In May of 2018, many of the the beverage industry’s thought leaders gathered together for the inaugural Chicago Style conference. Billed as “Equal Parts Drink and Think,” Chicago Style seemed more necessary than ever with critical discussions arising from questionable moves by former ownership of Tales of the Cocktail and USBG as well as social change movements like #MeToo and the March for Our Lives. With so many important issues taking over social media and everyday conversations, the call for change has never seemed louder.
Founded and organized by Shelby Allison (Lost Lake), Sharon Bronstein (The 86 Co.), and Caitlin Laman (Ace Hotel Chicago). The first Chicago Style was three days of social gatherings and guided dialogues centered on the state of our local, national and international cocktail communities. Through panels and workshops, the goal was to foster thoughtful conversations to hopefully lead to growth and change. So now that it happened, we wanted to get some insight from key players in the conference about next steps to keep the movement going and make further steps towards positive change.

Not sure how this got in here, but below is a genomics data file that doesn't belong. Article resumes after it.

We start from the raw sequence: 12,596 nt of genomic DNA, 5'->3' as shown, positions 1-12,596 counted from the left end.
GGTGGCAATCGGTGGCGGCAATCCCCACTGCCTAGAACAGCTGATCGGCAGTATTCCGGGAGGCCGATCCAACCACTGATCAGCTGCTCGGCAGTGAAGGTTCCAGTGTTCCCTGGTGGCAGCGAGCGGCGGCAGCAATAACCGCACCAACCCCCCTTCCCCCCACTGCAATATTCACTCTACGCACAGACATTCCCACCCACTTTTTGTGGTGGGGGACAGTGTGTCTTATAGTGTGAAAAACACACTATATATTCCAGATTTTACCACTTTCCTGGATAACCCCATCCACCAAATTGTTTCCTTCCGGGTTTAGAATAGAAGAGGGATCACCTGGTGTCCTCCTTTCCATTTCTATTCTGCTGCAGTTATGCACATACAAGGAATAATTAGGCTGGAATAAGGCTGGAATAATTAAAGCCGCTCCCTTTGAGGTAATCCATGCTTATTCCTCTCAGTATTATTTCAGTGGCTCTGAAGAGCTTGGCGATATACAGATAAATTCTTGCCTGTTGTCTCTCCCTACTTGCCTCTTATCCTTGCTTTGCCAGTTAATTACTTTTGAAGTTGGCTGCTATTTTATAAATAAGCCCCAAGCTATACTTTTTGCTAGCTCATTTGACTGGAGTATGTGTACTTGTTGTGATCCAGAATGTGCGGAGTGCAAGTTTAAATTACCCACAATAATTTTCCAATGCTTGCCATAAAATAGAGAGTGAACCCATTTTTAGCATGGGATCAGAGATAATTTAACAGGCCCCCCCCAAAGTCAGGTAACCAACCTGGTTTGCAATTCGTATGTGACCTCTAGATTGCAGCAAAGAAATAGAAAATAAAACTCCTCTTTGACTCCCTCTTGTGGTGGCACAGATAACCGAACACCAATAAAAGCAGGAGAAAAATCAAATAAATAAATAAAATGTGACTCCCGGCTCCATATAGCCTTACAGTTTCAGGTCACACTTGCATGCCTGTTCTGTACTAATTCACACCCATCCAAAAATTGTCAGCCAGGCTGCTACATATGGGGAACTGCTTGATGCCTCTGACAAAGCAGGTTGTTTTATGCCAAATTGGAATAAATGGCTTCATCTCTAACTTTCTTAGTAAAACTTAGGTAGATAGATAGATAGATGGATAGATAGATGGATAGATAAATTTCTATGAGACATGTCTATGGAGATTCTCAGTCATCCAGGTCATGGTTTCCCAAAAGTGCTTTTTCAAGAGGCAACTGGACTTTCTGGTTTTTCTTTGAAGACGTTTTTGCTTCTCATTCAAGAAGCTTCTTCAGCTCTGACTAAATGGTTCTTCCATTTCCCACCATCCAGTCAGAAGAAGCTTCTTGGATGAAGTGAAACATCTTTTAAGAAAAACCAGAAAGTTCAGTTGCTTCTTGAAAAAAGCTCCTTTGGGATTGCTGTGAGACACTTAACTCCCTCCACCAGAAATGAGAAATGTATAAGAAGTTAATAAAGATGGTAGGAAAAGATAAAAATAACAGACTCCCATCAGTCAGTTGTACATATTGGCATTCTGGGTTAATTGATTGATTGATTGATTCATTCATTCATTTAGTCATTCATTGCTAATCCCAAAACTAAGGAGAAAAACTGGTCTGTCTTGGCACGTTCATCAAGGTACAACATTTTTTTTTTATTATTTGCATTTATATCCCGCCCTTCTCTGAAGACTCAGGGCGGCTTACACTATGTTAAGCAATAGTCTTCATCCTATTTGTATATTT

Chicago Style 2018
Sharon Bronstein, Co-Founder of Chicago Style
Take what you learned at Chicago Style and do something with it, but also share it. If every person who attended a Chicago Style seminar could take one insight that hit home with them, be it a change they plan to personally make or a book they plan to read, and share it with even just one person who wasn’t in attendance, the cumulative ripple effect of that could be so impactful. Small changes lead to bigger, long-lasting ones, so my hope is that everyone will take at least one step towards making the hospitality community better.
Josh Harris, Founder and Owner, The Bon Vivants, BVHospitality, Trick Dog, Bon Voyage!, Pig & Punch